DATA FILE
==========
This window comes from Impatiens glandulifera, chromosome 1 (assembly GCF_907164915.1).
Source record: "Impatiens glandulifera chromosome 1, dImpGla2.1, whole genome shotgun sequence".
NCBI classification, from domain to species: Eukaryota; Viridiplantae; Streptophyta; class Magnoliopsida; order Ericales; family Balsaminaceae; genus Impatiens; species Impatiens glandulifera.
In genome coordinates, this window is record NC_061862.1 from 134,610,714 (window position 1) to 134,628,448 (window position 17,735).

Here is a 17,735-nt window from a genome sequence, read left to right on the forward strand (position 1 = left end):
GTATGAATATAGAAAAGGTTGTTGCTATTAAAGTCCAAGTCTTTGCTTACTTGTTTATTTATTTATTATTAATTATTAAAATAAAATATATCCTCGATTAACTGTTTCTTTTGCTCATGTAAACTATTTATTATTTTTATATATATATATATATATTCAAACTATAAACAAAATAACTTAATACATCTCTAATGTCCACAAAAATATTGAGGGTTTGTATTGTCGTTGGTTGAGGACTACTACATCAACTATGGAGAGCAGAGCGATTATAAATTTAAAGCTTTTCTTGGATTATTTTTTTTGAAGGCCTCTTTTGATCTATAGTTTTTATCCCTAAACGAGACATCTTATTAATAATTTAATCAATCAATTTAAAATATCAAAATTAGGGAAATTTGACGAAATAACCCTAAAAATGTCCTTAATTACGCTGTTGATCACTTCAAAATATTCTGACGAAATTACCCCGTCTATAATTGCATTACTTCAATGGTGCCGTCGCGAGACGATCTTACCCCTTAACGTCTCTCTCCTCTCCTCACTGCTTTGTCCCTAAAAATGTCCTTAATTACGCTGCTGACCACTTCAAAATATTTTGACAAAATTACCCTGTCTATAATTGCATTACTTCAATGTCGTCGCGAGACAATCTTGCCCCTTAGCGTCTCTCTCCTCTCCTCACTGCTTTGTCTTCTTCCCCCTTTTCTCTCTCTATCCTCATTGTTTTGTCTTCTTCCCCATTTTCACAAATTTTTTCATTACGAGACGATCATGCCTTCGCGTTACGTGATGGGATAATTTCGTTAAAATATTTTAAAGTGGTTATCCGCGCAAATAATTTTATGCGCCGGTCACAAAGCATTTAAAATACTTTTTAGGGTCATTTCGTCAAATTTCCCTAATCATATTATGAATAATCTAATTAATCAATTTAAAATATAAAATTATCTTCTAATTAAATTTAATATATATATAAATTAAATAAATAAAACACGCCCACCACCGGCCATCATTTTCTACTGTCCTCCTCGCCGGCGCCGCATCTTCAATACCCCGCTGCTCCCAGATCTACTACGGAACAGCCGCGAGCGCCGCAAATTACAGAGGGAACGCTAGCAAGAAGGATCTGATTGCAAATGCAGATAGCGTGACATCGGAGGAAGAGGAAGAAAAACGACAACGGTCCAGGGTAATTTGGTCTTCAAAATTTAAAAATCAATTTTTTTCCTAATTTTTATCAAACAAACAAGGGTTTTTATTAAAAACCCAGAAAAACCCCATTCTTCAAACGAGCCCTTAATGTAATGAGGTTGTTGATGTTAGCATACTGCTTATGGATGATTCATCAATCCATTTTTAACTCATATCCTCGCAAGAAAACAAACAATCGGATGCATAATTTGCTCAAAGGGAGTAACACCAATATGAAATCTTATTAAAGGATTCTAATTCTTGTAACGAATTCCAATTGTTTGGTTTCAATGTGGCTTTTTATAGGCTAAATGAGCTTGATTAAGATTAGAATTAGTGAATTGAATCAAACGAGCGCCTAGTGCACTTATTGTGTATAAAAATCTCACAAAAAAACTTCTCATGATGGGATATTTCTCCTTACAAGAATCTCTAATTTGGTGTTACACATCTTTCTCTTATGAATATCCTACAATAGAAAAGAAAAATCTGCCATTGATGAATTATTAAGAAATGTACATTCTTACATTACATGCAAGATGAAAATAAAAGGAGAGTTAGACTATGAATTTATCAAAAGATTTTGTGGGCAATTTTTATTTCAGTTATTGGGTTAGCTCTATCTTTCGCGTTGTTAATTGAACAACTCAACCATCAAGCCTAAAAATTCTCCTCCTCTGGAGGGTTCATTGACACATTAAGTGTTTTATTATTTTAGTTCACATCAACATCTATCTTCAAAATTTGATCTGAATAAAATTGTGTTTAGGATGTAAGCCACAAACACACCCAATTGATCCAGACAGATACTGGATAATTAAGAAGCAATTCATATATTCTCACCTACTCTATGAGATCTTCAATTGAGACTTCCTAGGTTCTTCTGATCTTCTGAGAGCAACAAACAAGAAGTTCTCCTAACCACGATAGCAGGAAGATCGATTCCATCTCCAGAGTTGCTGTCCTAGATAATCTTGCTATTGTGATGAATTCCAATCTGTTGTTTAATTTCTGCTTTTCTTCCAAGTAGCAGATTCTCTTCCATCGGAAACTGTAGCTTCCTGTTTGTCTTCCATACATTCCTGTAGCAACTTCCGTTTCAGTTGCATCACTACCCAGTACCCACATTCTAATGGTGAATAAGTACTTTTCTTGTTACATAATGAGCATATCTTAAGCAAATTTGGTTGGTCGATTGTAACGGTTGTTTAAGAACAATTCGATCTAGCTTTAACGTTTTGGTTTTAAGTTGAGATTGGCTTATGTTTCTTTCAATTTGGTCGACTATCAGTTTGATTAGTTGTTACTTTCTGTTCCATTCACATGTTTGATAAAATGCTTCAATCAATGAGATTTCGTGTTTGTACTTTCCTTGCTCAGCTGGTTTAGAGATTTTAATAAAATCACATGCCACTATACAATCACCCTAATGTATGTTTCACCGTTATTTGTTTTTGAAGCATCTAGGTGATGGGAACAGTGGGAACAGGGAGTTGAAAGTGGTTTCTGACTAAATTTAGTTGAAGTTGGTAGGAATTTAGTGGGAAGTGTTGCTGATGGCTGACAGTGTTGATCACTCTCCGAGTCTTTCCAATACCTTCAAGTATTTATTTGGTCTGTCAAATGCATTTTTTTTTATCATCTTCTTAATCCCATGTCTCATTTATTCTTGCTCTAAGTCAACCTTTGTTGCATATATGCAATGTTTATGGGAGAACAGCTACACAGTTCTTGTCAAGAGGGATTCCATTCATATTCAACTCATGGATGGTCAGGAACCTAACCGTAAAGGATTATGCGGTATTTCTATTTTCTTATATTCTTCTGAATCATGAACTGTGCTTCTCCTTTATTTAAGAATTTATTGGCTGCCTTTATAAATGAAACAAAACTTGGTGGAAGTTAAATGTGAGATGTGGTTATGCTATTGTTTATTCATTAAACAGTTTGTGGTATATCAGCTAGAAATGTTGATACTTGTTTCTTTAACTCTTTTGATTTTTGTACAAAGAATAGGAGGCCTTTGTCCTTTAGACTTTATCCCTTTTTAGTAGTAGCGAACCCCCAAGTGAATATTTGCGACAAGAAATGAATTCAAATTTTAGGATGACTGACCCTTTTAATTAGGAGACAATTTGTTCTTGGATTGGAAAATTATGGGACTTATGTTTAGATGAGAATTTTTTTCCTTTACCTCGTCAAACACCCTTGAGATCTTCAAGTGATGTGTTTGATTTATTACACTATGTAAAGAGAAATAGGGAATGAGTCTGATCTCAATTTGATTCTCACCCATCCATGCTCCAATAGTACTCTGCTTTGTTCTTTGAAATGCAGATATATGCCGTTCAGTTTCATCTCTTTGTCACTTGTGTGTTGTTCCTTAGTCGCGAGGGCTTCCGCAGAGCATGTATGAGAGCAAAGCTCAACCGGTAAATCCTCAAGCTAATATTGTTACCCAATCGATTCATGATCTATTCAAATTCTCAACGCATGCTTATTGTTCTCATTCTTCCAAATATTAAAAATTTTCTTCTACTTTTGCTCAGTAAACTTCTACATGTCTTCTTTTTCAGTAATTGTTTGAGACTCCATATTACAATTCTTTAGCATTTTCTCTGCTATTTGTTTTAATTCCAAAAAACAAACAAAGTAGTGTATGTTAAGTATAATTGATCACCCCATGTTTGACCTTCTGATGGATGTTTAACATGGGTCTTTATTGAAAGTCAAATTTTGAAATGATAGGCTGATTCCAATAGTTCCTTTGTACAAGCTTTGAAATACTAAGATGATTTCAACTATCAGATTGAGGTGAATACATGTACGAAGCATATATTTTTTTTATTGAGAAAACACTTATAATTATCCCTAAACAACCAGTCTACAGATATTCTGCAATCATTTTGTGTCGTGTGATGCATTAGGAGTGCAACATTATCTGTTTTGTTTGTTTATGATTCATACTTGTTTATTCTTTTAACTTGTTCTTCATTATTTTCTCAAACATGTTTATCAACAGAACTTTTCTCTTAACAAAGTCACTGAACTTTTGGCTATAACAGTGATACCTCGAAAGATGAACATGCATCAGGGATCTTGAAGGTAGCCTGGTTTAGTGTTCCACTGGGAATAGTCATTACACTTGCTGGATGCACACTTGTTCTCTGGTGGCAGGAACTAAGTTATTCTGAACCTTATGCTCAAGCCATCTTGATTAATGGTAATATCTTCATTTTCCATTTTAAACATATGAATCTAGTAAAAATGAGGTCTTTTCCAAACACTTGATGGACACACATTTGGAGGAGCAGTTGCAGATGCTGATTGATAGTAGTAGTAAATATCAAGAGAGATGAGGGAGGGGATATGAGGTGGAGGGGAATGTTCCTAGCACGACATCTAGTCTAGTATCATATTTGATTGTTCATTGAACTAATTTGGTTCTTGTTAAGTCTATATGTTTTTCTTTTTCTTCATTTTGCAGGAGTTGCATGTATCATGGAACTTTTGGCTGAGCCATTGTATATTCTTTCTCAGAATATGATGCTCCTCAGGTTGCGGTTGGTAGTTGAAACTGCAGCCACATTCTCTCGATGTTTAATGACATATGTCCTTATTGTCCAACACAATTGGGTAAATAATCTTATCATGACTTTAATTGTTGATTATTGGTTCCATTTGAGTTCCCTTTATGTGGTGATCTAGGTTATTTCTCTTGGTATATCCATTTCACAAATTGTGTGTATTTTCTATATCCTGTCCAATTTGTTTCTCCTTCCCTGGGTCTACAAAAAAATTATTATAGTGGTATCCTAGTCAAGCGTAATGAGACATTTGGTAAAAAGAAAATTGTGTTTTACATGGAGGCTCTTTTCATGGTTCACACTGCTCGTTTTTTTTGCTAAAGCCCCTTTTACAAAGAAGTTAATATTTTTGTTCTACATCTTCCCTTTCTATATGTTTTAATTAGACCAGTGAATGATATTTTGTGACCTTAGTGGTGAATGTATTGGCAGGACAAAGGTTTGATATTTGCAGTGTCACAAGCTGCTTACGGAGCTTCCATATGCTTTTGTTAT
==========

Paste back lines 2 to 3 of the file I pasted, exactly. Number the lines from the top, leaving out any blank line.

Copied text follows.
Source record: "Impatiens glandulifera chromosome 1, dImpGla2.1, whole genome shotgun sequence".
NCBI classification, from domain to species: Eukaryota; Viridiplantae; Streptophyta; class Magnoliopsida; order Ericales; family Balsaminaceae; genus Impatiens; species Impatiens glandulifera.